Barrick CEO casts doubts on a Kinross deal given pricey climate

Kupol operation in Russia. Photo by Kinross Gold

Kinross Gold Corp.’s exit from Russia has raised prospects of the Canadian company becoming a takeover target — though acquisitive major Barrick Gold Corp. doesn’t seem too interested.

Barrick Chief Executive Officer Mark Bristow mused about takeover opportunities in a Wednesday interview, including whether the world’s No. 2 gold producer would be interested in all or part of Kinross. Shares of the fellow Toronto-based miner are trading near two-year lows after shedding its assets in the riskier countries of Russia and Ghana in the past month.

“We will definitely pursue things that we feel will meet our investment filters,” Bristow said. “On first glance, that’s not the case.”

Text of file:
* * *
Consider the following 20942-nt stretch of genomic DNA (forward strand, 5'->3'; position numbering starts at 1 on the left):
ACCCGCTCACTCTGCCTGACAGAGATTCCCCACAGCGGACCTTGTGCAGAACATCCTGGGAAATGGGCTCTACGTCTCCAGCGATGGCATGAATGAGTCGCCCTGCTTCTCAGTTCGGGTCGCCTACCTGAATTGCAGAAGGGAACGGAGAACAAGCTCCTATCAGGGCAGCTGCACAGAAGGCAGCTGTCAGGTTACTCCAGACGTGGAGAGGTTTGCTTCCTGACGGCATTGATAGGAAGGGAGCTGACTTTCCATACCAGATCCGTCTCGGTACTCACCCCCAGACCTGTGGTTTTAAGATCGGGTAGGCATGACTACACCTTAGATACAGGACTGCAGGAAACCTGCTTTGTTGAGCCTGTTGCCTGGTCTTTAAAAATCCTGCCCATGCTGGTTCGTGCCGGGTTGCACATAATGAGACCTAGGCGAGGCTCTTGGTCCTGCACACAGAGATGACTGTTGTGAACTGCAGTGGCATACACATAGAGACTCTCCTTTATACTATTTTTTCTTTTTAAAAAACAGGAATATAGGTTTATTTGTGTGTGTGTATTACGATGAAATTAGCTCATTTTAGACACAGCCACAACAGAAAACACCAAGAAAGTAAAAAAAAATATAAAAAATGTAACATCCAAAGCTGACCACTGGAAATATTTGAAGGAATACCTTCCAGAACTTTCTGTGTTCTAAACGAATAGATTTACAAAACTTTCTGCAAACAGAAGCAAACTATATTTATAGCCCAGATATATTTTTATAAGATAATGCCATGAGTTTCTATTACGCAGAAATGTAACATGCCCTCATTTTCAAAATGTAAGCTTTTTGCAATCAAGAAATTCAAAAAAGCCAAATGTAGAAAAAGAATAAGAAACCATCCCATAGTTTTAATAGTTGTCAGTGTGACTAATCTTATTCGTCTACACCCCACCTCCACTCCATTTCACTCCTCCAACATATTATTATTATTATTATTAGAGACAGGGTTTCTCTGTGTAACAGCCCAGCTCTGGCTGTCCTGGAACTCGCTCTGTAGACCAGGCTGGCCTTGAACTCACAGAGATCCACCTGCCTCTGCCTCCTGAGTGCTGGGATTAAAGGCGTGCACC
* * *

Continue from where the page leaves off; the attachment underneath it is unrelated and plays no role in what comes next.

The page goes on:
Read more: Barrick builds stockpiles as war adds to inflationary pressures

To be sure, Barrick’s CEO sees little value in deals for bullion producers across the board after surging commodities pushed up industry share prices. That dims the appeal of would-be targets, even as companies chase growth and savings through deals as inflation picks up and after an industrywide shortfall in exploration and development spending.

Still, Bristow sympathized with Kinross’s situation. The company agreed to sell its Kupol mine and other Russian assets to a firm controlled by mining magnate Vladislav Sviblov for $680 million, keeping a pledge to exit Russia after the country’s invasion of Ukraine. 

“Kinross is in an unfortunate situation,” he said. “They’re desperately trying to keep themselves together.”

Kinross didn’t immediately provide comment.

Barrick, meanwhile, is in a strong position after strengthening its balance sheet and global asset base, and Bristow said it won’t “hang back on growth opportunities.” 

“The problem is there’s very little value left in the market right now,” he said. “High commodity prices float all boats.”

(By James Attwood)

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